Creating Passionate Users, always good for some thought provoking questions, talks about using seduction to get users involved. Involving the brain in a service or learning experience will results in better participation from our users and an encounter that is satisfying to our customers.
I think the concept of learning through gaming also works in conjunction with the idea of seduction. Engaging the brain through a scenario of locating a half hidden item is standard game plot fare. In an RPG, one is often asked to locate hidden items, people, or missions. You never know what is waiting around the corner, fame and fortune or a troll hoping to make you its second breakfast. This is just one of the reasons why RPGs are so very much fun.
How does this concept apply to library instruction or staff training? What can we do to create either an incentive to learn or a mission in which the students derive the path and define the experience themselves? Rewards for learning are a classic method. See the Learning 2.0 program at PLCMC. I think it is almost easier to develop staff training with incentives because there are a lot of things a workplace can offer employees who attain a higher level of expertise, money, time, items. Classes for the community (whether that be faculty, students, or community users) can be harder. Letting a class guide the learning process by giving up control as the instructor can be an invaluable tool in getting a class to participate.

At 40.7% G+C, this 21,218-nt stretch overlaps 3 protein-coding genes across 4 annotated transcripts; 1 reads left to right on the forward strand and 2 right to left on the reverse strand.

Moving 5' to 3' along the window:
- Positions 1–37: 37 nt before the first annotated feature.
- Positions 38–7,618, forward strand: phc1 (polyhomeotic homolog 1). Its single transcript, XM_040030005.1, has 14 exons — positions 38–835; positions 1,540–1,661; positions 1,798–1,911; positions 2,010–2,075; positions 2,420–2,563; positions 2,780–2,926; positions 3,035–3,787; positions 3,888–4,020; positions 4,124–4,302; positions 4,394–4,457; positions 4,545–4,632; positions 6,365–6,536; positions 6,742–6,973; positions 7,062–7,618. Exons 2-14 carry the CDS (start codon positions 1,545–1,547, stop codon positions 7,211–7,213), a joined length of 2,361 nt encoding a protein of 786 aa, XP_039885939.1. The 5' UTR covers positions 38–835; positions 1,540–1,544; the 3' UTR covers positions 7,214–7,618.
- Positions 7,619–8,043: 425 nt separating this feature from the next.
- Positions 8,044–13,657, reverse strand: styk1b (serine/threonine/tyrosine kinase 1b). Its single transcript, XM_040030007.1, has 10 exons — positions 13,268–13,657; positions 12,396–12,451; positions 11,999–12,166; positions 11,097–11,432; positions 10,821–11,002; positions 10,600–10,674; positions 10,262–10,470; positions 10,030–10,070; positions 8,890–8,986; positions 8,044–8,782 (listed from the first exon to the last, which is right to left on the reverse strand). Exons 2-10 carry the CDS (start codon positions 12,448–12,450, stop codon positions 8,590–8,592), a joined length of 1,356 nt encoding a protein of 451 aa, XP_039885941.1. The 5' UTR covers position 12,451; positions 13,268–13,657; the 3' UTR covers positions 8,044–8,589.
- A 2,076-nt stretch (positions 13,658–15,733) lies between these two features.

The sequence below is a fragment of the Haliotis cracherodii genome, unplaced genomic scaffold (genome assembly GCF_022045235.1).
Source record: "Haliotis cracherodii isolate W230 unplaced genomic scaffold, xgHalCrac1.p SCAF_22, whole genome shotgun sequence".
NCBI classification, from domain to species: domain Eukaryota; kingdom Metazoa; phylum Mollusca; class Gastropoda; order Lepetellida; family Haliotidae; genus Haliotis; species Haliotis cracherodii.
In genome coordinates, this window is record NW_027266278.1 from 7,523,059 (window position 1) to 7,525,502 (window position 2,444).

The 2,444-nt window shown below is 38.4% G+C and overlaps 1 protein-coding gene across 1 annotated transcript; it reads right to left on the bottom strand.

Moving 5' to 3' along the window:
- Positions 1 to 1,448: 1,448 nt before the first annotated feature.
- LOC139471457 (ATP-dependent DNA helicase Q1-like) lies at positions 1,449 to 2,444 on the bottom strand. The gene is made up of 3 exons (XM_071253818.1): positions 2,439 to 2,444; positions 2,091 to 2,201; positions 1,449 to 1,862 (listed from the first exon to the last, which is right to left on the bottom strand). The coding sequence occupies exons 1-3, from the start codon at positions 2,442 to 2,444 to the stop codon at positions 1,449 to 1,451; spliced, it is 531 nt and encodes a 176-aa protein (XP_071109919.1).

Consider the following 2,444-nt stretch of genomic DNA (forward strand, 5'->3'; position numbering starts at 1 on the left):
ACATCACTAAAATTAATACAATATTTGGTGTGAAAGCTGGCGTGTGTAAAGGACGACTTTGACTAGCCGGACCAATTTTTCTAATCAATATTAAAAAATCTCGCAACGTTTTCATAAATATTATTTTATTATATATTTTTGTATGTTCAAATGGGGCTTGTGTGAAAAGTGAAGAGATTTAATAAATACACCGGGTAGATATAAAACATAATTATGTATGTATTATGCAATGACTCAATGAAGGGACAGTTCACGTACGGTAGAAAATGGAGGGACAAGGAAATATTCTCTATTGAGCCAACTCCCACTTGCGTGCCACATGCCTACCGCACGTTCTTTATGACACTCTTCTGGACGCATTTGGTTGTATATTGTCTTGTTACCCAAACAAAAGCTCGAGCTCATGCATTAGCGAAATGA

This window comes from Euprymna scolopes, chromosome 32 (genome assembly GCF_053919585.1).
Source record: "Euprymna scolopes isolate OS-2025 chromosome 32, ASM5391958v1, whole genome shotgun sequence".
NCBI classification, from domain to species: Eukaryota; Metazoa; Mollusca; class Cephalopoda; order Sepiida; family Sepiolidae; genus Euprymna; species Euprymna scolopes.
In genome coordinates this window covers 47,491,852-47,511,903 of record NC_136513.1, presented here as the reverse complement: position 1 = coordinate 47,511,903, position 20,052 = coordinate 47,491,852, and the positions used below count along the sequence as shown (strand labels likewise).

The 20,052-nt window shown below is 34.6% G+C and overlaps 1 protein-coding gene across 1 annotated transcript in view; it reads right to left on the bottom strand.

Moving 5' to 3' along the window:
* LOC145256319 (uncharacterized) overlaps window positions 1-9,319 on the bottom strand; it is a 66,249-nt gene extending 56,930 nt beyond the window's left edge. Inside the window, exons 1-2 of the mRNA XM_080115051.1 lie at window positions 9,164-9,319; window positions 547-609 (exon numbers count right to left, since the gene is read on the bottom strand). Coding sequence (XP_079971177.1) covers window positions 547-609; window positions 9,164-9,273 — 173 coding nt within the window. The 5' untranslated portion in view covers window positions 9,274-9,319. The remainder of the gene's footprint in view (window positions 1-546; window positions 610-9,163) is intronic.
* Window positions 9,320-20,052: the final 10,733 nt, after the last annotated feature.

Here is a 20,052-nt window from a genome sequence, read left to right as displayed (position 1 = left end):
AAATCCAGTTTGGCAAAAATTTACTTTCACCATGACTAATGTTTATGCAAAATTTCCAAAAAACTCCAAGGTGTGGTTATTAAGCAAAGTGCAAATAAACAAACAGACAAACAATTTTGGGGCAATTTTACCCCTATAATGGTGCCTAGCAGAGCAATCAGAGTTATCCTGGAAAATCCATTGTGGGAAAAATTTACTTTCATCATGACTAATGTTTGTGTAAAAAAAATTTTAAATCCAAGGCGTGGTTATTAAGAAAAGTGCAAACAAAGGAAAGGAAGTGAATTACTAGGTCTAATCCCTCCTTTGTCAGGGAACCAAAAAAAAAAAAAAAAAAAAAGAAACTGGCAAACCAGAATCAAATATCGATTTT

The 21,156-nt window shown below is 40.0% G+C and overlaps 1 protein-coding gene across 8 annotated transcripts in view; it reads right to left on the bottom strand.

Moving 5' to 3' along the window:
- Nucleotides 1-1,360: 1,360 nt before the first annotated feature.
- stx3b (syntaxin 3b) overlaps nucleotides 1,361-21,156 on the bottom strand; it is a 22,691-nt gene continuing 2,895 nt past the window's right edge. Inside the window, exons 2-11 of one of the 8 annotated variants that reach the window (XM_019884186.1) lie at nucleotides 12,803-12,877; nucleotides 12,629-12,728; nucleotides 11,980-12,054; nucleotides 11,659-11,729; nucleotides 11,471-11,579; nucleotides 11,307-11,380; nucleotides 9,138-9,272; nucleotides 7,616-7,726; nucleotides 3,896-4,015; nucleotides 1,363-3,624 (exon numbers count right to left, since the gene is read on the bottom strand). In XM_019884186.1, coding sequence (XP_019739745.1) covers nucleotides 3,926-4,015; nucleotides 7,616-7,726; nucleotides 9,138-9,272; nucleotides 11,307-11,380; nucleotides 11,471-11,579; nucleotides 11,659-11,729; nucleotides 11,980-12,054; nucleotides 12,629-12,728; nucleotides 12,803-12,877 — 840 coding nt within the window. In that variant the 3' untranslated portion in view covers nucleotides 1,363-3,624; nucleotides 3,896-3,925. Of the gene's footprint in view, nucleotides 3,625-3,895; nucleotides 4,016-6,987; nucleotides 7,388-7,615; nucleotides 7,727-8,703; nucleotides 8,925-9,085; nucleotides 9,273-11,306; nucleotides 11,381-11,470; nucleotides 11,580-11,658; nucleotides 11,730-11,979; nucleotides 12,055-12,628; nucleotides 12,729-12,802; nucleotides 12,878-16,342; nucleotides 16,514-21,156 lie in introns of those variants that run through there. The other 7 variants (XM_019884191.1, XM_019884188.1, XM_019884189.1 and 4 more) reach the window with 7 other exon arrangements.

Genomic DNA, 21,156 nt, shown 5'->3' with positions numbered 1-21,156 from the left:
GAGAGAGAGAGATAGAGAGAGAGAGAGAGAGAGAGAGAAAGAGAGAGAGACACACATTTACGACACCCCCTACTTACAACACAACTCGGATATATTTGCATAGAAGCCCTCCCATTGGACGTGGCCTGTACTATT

It has become cliche to many to offer candy as a reward in classes, but what about gift cards to Starbucks? It worked great for Steven Cohen at Internet Librarian! Are there things we could give them that are “free” for us? I know that some libraries are creating tutorials that resemble games. I like to be entertained and this sort of idea is appealing to me. It is all about me, right?
Are you seducing your users or driving them away? We can seduce our users in many, many ways. We can offer unique services, great customer service, nice spaces, the resources they want, the technology they need, no restrictions, no fines, control over their own experience, and the list goes on…
–Jane, a little seduction